In a slight alleviation of the general economic doom and gloom, HP said today that UK small and medium businesses had seen double-digit growth in the second half of last year.
HP's SMB Index, a survey of 1,000 British businesses with between one and 50 employees, found an average growth of 11 per cent in the last six months and optimism from 63 per cent of respondents, who were sure that their businesses would grow 14 per cent in the next six months.
Don't uncork the champagne just yet though, because even though their companies are growing, the SMB owners were still losing confidence in the UK economy, down 3 per cent to 32 per cent, which may be a signal that biz owners realise that whole euro trouble hasn't really finished making an impact here yet.
In an unsurprising result, retail, distribution and transport firms were on the up while construction and property companies were at the bottom end of the scale.
In terms of technology, half of the surveyed companies reckon that tech firms could do more to help them buy the right equipment for their needs, especially since most of them use that tech at home as well as at work.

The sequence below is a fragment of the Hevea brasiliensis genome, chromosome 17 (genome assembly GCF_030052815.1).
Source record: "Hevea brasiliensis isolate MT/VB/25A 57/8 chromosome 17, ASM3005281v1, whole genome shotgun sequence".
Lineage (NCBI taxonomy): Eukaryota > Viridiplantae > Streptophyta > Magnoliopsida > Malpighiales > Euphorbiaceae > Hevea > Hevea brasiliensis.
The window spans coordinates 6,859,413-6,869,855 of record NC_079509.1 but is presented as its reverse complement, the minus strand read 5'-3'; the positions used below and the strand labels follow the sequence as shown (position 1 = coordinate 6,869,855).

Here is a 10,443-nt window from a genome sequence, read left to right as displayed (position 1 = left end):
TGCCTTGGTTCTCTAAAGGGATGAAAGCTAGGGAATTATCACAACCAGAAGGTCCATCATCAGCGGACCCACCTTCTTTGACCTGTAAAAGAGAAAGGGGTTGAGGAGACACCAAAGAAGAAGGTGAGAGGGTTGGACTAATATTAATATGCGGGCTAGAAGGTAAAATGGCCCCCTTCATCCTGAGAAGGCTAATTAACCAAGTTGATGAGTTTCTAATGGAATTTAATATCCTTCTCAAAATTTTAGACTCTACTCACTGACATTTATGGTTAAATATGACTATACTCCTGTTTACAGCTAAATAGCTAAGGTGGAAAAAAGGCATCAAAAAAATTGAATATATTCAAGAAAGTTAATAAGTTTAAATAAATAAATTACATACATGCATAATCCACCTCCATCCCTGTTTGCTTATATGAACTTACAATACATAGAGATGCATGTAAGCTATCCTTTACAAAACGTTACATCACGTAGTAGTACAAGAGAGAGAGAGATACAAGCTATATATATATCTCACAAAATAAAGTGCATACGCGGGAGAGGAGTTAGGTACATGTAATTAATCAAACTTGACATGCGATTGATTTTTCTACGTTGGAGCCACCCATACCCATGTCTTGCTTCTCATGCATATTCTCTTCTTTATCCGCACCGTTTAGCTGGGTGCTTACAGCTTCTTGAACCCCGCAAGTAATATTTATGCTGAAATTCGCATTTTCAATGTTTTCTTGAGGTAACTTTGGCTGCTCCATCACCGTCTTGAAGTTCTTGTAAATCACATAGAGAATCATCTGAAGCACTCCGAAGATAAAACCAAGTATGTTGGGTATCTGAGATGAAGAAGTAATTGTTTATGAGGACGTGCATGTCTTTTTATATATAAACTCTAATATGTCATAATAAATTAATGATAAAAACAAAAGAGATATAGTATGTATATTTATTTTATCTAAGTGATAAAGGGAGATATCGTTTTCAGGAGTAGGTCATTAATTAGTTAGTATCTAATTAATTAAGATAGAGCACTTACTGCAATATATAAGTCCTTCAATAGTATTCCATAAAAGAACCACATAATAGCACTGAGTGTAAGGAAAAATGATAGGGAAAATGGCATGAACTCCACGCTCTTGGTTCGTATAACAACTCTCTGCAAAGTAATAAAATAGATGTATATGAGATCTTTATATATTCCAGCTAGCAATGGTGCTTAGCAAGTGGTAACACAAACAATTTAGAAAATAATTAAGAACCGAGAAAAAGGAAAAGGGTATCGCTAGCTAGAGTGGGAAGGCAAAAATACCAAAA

Half of the SMBs surveyed told HP they use social media such as Facebook and LinkedIn to drum up business, and of that number, 70 per cent said they had found a new business lead or managed to score some actual cash from being on these sites.
Small business can be a great booster to the economy and HP seems to be wildly optimistic about the results of the survey, figuring those Brit SMBs just need a small bit of assistance in order to pull us all through these tough times.
"Clearly the issue around confidence in the broader UK economy is worrying," Rebecca Shears, head of marketing in the UK and Ireland, said in a canned statement, "but if companies like HP can continue to provide help and support for SMBs then hopefully their contribution to the broader economy will help improve the wider economic outlook."
How confident the rest of us feel about the fact that, apparently, the future of the British economy relies on the support of a company that spent the best part of two months working out if it should or shouldn't spin-off its PC biz – a very public decision-making wobble that cost its stock price dearly – remains to be seen. ®